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The Reptile Black Market Still Around

Posted: August 30th, 2017, 3:36 pm
by Bryan Hamilton

Re: The Reptile Black Market Still Around

Posted: August 30th, 2017, 4:49 pm
by stlouisdude
Unfortunately predictable when the Chinese cannot export that they would seek to find ways around the system. In another curiosity, I noticed quite a few adult shinglebacks in China for the past couple years. Not saying they couldn't be legit, but I do kind of wonder if some Chinese guys brought back some keepsakes on vacation : :?:

Re: The Reptile Black Market Still Around

Posted: September 1st, 2017, 9:56 am
by WSTREPS
36 yrs later Federal Fish and Wildlife are still talking about the time they ran a 7 million dollar sting to bust a bunch of small time collector's and a few dealers that were hanging on by their finger nails. Now 36 yrs later wildlife law enforcement is still spinning their wheels trying to justify their jobs. That's why there is a constant push to get everything no matter how common listed so specimens cannot be taken from the wild or sold under Federal and State laws. The more "protection" the more job security, the bigger the budget.

Shingleback skinks are one of many good examples of the garbage that goes on with this. Shinglebacks are commonly sold in Australian pet shops. People buy them for their kids but if a serious breeder would like to obtain a group. Then it becomes black market trading in protected wildlife. Back to the 1981 sting. They boast about the numbers surrounding the crown jewel of reptile bust the 1981 Atlanta Wildlife Exchange sting. And they make it sound impressive. Like they really did something. But once again they don't provide a detailed list of what they got. It was a joke. And now 36 yrs later they still cant do anything but occasionally bust a small time collector with a few animals. There are over 120,000 extremely violent gang member's in Los Angeles.Thank godthe Feds are spending their time searching potato chip cans for king cobras.

Ernie Eison

Re: The Reptile Black Market Still Around

Posted: September 1st, 2017, 7:29 pm
by stlouisdude
Ernie, I agree with you that what their doing isn't doing any good confiscating animals that were likely on deaths doorstep), but ideally China would just allow export so no one needs to risk life searching pringles cans? agree?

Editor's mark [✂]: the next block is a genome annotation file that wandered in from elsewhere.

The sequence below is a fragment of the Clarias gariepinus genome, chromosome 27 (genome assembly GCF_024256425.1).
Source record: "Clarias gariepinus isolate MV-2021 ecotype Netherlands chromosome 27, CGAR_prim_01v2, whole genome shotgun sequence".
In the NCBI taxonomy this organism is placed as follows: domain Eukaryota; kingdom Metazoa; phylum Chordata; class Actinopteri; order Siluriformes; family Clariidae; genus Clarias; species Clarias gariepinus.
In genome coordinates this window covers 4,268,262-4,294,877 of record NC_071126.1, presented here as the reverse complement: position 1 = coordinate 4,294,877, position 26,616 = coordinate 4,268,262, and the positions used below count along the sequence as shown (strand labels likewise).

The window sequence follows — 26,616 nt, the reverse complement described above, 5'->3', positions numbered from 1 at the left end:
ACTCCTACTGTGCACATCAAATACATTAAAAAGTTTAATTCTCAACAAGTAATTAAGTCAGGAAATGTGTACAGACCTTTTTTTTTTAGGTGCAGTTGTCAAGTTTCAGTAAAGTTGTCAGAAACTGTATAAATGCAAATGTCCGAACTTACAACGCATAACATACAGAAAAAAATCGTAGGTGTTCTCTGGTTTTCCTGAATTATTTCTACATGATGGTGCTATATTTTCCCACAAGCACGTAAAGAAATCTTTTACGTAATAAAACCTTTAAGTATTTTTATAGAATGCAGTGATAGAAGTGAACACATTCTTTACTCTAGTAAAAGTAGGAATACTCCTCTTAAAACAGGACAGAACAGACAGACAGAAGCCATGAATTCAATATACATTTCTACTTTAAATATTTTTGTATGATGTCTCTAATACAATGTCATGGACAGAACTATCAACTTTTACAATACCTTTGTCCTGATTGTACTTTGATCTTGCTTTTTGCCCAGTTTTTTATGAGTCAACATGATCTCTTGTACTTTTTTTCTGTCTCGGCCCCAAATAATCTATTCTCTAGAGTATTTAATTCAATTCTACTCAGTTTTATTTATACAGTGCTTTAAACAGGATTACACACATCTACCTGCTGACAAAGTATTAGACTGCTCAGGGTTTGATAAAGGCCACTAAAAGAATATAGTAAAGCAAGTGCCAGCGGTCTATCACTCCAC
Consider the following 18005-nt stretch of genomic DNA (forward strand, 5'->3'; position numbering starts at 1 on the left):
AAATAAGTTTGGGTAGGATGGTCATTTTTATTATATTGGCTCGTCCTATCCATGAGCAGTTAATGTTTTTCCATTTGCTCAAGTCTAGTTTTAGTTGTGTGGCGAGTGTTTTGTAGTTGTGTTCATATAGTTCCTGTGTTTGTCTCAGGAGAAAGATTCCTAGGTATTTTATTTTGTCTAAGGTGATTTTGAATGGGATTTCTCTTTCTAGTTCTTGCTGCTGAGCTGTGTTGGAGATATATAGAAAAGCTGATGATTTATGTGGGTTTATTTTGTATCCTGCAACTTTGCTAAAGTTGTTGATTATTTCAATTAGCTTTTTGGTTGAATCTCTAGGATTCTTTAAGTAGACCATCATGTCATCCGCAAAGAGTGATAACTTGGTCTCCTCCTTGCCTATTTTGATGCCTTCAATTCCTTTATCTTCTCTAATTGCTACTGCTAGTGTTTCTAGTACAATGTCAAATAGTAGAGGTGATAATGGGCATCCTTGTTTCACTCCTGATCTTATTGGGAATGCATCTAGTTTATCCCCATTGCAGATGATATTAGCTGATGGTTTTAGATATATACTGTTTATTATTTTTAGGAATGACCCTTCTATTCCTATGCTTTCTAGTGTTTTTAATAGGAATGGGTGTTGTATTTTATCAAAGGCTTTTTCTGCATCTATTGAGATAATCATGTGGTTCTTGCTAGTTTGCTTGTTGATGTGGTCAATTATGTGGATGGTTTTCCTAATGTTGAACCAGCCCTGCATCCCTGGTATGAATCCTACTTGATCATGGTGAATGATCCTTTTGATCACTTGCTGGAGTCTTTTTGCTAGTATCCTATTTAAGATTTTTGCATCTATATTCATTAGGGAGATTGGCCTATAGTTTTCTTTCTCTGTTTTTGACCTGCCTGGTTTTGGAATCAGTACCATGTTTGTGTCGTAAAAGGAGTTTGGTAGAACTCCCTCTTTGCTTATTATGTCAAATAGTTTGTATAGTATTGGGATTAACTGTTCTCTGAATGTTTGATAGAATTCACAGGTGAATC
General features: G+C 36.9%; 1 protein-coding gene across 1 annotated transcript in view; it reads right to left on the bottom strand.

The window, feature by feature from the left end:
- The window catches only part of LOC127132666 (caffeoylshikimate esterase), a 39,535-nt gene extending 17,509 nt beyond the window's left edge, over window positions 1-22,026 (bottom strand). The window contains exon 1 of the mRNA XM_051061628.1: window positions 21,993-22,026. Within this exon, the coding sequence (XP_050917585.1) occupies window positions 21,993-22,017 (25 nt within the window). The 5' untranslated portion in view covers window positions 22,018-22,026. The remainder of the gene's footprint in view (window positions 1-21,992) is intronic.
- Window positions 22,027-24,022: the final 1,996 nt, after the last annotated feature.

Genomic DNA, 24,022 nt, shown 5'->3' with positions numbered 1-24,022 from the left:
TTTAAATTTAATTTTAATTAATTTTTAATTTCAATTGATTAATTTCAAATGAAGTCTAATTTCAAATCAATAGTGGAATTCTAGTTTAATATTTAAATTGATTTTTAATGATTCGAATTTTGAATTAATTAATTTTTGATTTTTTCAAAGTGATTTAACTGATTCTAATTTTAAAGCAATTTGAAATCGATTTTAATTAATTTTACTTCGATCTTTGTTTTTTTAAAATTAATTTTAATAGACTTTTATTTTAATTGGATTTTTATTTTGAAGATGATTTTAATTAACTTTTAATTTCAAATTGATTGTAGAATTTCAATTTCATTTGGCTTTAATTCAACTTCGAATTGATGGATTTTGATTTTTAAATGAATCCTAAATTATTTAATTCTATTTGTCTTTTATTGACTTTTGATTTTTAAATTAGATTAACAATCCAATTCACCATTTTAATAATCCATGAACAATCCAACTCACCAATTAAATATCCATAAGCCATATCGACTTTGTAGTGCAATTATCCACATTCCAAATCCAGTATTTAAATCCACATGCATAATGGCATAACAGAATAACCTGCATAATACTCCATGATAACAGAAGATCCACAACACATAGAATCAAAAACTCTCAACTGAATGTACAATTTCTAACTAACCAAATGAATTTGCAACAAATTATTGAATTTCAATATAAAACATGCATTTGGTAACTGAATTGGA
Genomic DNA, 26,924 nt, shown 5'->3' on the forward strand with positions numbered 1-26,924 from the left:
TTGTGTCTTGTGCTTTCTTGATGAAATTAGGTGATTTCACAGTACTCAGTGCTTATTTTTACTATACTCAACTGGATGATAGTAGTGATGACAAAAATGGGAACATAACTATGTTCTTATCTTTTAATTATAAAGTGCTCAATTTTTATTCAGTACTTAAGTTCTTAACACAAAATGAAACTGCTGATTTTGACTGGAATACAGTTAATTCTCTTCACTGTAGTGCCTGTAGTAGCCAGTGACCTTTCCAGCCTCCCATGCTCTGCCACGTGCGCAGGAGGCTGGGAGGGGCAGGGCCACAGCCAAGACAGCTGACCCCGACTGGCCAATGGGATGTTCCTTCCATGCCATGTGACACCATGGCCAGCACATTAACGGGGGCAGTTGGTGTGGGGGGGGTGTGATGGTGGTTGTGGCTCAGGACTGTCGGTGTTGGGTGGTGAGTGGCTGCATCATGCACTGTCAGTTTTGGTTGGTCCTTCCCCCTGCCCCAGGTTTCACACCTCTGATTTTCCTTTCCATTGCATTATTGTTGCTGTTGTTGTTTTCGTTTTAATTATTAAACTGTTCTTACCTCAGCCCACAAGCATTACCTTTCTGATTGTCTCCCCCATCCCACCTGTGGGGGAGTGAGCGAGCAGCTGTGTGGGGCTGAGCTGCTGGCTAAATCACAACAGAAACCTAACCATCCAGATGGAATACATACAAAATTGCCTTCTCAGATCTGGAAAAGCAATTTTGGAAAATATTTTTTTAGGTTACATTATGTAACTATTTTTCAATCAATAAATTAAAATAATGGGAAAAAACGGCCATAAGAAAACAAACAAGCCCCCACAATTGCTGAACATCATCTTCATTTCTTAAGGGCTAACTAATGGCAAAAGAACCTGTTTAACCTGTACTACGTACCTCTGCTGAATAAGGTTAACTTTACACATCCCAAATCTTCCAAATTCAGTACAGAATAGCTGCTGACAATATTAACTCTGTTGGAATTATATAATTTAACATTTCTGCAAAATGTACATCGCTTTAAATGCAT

Re: The Reptile Black Market Still Around

Posted: September 2nd, 2017, 5:59 am
by WSTREPS
Ernie, I agree with you that what their doing isn't doing any good confiscating animals that were likely on deaths doorstep), but ideally China would just allow export so no one needs to risk life searching pringles cans? agree?
Ideally that would be great. But its not that simple. In China cobras are listed as Critically Endangered in the National Red Data Book are appendix 2 on the Cites list. The native Cobra population in China is (cough) protected. But they import a lot of cobras for medicinal crap so the dealers there have access to a lot of different variant's. That's how the dealers get ahold of them. The deal is these imports come from country's that are not part of the cites trade agreement so now you cant issue the cites paperwork needed to re-export them to the States. So even if everything is completely legal and actually benefit's the animal (It has a chance to live or it gets sliced up and put in a jar) its still a no go. True conservation, kill them all.

Ernie Eison

Re: The Reptile Black Market Still Around

Posted: September 15th, 2017, 7:49 am
by Jimi
I found this (linked below) a very interesting read. Cover to cover. Partly entertaining, partly nostalgic, partly infuriating, partly uplifting. Some things change, for better or worse, while some things stay the same. Some prophets of doom are proven wrong, some wise people are ignored. Some assholes (in whatever sector they work in) just keep doing what they do. And of course, everybody tries to keep on living, but still dies in the end:

http://www.cnah.org/khs/khs_pubs/KHSN_46.pdf

Re: The Reptile Black Market Still Around

Posted: September 16th, 2017, 5:48 pm
by chris_mcmartin
Jimi wrote:I found this (linked below) a very interesting read. Cover to cover. Partly entertaining, partly nostalgic, partly infuriating, partly uplifting. Some things change, for better or worse, while some things stay the same. Some prophets of doom are proven wrong, some wise people are ignored. Some assholes (in whatever sector they work in) just keep doing what they do. And of course, everybody tries to keep on living, but still dies in the end:

http://www.cnah.org/khs/khs_pubs/KHSN_46.pdf
I laughed; I cried; would definitely read again. The general takeaway from that issue: "what's old is new again."

Re: The Reptile Black Market Still Around

Posted: September 17th, 2017, 10:00 am
by Jimi
The general takeaway from that issue: "what's old is new again."
God help us, ain't it the truth?